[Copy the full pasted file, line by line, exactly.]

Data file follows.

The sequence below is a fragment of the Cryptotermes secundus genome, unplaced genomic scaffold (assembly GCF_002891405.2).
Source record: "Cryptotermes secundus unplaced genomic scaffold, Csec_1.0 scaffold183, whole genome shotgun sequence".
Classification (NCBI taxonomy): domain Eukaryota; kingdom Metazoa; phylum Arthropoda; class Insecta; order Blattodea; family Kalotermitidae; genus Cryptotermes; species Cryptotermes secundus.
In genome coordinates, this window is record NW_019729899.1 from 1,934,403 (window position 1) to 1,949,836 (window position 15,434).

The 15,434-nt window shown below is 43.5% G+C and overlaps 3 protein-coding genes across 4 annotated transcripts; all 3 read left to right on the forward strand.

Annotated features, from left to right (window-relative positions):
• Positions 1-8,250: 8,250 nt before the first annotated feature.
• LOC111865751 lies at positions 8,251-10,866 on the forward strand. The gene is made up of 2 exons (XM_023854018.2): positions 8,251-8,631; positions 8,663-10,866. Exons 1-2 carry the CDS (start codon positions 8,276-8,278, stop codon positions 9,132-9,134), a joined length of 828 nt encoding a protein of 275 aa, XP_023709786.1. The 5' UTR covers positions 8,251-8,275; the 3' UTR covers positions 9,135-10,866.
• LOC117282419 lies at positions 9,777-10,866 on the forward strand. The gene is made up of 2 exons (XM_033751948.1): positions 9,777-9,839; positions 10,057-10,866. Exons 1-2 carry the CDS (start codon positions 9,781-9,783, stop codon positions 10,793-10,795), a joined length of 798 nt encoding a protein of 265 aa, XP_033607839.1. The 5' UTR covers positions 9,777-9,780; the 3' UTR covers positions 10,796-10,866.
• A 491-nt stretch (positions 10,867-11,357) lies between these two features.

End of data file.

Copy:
The sequence below is a fragment of the Cryptotermes secundus genome, unplaced genomic scaffold (assembly GCF_002891405.2).
Source record: "Cryptotermes secundus unplaced genomic scaffold, Csec_1.0 scaffold183, whole genome shotgun sequence".
Classification (NCBI taxonomy): domain Eukaryota; kingdom Metazoa; phylum Arthropoda; class Insecta; order Blattodea; family Kalotermitidae; genus Cryptotermes; species Cryptotermes secundus.
In genome coordinates, this window is record NW_019729899.1 from 1,934,403 (window position 1) to 1,949,836 (window position 15,434).

The 15,434-nt window shown below is 43.5% G+C and overlaps 3 protein-coding genes across 4 annotated transcripts; all 3 read left to right on the forward strand.

Annotated features, from left to right (window-relative positions):
• Positions 1-8,250: 8,250 nt before the first annotated feature.
• LOC111865751 lies at positions 8,251-10,866 on the forward strand. The gene is made up of 2 exons (XM_023854018.2): positions 8,251-8,631; positions 8,663-10,866. Exons 1-2 carry the CDS (start codon positions 8,276-8,278, stop codon positions 9,132-9,134), a joined length of 828 nt encoding a protein of 275 aa, XP_023709786.1. The 5' UTR covers positions 8,251-8,275; the 3' UTR covers positions 9,135-10,866.
• LOC117282419 lies at positions 9,777-10,866 on the forward strand. The gene is made up of 2 exons (XM_033751948.1): positions 9,777-9,839; positions 10,057-10,866. Exons 1-2 carry the CDS (start codon positions 9,781-9,783, stop codon positions 10,793-10,795), a joined length of 798 nt encoding a protein of 265 aa, XP_033607839.1. The 5' UTR covers positions 9,777-9,780; the 3' UTR covers positions 10,796-10,866.
• A 491-nt stretch (positions 10,867-11,357) lies between these two features.